However, this isn’t a game that everyone will take to. Some may acquire the taste for it, others may very well relive their childhood through it. However, I could see a lot of younger, modern gamers lose interest in it very quickly. Which is fine. After all, not every game must cater for everyone and it’s clear who the target audience is in this particular case. In saying that, the game difficulty is well catered for the more modern, (ahem…) softer generation of gamers with its Halo-style rechargeable health in Arcade Mode. The rechargeable energy does happen to work quite well however when it comes to riding out those tense moments when staring death in the face.

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I couldn’t help but feel that there were a few things that could have fitted in better with Hyper Sentinel. For a start there are three difficulty levels, one of which is titled “Retro.” This, of course, is the hardest setting and quite a challenging one at that. The thing is, there was no regenerative health in the olden days so it was a shame to see it still present in this difficulty. Don’t get me wrong, it’s tough enough at my personal skill level, but it would have been nice to have the option to turn it off for the Jedi’s out there. Another thing that I noticed was the lack of a retry option in Arcade Mode. It would have been nice to be able to instantly restart the level when hunting for those five stars, as opposed to being forced to exit into the main menu to have another crack at it. Finally, as addictive as the Survival Mode is, your score is time-dependent and ignores traditional scoring based on kills. I can understand why this choice is put in place, I just would have like to have a comparison of the number of enemies destroyed as well.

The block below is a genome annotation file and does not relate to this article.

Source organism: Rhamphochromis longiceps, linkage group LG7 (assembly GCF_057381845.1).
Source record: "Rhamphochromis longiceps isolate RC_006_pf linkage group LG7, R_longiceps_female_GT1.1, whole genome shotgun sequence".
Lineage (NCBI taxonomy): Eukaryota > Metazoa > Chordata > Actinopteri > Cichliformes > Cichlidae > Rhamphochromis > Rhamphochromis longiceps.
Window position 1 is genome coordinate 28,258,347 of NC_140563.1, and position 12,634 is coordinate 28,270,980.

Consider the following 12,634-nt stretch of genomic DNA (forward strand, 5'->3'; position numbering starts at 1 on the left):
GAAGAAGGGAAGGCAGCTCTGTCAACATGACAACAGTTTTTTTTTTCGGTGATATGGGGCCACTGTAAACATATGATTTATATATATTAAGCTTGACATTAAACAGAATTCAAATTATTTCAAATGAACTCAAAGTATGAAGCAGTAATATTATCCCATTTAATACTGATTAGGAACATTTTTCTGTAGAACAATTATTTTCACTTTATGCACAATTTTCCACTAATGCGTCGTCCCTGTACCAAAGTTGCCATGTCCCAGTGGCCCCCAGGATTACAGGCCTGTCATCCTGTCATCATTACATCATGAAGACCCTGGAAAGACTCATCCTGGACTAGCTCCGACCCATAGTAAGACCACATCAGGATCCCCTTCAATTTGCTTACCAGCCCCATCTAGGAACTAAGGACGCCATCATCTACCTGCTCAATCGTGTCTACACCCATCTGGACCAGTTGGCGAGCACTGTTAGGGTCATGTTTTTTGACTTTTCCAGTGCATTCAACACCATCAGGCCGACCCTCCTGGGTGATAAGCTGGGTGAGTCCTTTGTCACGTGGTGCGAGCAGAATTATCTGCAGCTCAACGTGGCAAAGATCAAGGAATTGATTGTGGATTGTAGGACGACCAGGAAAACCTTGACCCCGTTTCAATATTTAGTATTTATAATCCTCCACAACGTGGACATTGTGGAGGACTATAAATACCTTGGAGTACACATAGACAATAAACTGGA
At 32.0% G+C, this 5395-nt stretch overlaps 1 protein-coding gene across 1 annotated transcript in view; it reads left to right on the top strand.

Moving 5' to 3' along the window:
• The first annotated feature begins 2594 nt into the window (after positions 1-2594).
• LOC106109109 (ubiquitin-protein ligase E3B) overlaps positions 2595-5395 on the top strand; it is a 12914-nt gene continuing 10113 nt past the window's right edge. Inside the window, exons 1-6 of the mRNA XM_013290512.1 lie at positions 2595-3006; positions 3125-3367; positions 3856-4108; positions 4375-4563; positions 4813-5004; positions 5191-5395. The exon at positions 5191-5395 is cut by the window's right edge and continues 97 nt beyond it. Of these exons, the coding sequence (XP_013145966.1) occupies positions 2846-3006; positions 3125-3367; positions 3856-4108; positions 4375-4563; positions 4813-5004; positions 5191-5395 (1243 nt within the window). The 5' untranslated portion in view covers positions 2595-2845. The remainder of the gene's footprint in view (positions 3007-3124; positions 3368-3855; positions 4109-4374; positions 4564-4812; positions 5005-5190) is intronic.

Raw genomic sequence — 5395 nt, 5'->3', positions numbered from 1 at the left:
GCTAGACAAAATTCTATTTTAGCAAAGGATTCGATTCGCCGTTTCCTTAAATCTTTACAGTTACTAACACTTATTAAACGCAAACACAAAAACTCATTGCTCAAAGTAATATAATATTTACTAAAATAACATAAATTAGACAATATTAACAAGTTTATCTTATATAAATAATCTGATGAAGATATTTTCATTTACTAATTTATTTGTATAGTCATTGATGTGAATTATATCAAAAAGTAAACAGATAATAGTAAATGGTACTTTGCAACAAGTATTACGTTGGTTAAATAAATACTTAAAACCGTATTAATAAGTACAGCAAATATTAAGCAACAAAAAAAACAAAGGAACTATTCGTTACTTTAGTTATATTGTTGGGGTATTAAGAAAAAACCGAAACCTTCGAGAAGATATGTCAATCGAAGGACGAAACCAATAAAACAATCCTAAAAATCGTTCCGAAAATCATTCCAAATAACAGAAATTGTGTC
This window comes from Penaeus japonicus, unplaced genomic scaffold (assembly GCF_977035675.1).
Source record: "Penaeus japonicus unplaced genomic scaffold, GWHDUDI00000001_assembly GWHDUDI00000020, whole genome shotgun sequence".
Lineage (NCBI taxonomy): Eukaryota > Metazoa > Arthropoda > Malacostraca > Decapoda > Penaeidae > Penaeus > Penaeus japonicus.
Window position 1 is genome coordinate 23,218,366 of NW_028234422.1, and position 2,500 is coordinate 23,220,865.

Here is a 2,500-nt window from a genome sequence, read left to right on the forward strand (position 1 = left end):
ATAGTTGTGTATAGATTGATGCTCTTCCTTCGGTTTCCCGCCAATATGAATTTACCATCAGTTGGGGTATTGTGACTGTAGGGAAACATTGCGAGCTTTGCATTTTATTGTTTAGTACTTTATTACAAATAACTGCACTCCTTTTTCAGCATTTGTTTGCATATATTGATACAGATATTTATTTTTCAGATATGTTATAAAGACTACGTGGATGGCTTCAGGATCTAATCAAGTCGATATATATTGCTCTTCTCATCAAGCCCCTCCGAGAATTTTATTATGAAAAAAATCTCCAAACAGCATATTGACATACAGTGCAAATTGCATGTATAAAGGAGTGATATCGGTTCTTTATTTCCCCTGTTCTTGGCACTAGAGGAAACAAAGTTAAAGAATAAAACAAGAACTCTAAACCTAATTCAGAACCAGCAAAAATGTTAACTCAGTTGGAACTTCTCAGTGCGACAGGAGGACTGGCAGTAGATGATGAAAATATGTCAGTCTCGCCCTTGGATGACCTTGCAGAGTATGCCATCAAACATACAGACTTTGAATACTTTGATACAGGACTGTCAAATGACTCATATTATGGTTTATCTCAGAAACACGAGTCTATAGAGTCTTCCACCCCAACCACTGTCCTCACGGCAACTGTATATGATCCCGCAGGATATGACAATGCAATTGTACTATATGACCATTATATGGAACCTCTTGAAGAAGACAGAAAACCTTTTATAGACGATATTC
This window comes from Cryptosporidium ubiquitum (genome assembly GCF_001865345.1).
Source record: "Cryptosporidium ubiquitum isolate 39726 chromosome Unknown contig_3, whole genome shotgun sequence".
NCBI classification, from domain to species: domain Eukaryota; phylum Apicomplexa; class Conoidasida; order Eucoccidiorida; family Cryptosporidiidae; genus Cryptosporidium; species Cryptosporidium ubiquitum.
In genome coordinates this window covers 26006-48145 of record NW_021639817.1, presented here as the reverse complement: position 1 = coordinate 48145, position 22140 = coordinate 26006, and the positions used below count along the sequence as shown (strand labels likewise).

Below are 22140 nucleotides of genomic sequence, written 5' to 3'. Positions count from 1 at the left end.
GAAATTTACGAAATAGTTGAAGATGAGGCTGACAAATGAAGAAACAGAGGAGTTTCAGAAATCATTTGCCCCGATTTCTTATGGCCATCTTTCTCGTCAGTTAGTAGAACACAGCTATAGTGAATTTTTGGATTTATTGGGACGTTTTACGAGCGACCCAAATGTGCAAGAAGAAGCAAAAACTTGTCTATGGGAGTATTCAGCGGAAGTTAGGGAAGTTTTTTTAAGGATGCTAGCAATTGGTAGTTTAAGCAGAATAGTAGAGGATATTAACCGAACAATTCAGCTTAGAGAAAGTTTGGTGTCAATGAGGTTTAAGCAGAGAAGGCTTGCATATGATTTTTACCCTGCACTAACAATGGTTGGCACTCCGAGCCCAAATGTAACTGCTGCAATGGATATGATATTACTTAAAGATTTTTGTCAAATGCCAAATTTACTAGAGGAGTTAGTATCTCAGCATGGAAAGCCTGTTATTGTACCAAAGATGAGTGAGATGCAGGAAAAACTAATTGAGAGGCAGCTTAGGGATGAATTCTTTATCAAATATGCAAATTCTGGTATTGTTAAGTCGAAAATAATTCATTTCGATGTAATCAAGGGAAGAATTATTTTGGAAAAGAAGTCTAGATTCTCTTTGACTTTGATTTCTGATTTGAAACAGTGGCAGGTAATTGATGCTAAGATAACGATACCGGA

When it comes down to visuals and sound, Hyper Sentinel stays well within the time period that has heavily influenced it. Everything looks as though it’s been dragged out of the earth from a time capsule and tinkered slightly with modern technology. The developer has made a point to call it “Neo Retro,” which I found such a perfect way to describe this sort of game that I’ve decided to nick the term for myself from now on. There are even CRT, Spectrum and C64 filters to mess with although I found the Spectrum one pretty much unplayable if I’m honest with you. I also found that the depth can skew a little too closely together on a fair amount of levels making it quite difficult to separate interactive obstacles from the general backgrounds. This can create problems in the more chaotic moments, especially because they are usually both the same colour.

Hyper Sentinel does a great job of bringing a classic formula into the modern world of gaming. Its addictive and fast gameplay sinks that hook deep enough into those who want to make a dent on the online leaderboards. Sure, it probably won’t pull the kids away from Fortnite any time soon, but it does make you feel like you’re getting a taste of history without relying too much on the nostalgia. Hyper Sentinel is a smartly priced game for those that want to have a blast over the weekend to fork out for, and provides enough content and challenge to cater for both the casual and the insane gamer alike.

Version Tested: Nintendo Switch
Review copy provided by Huey Games

Total Score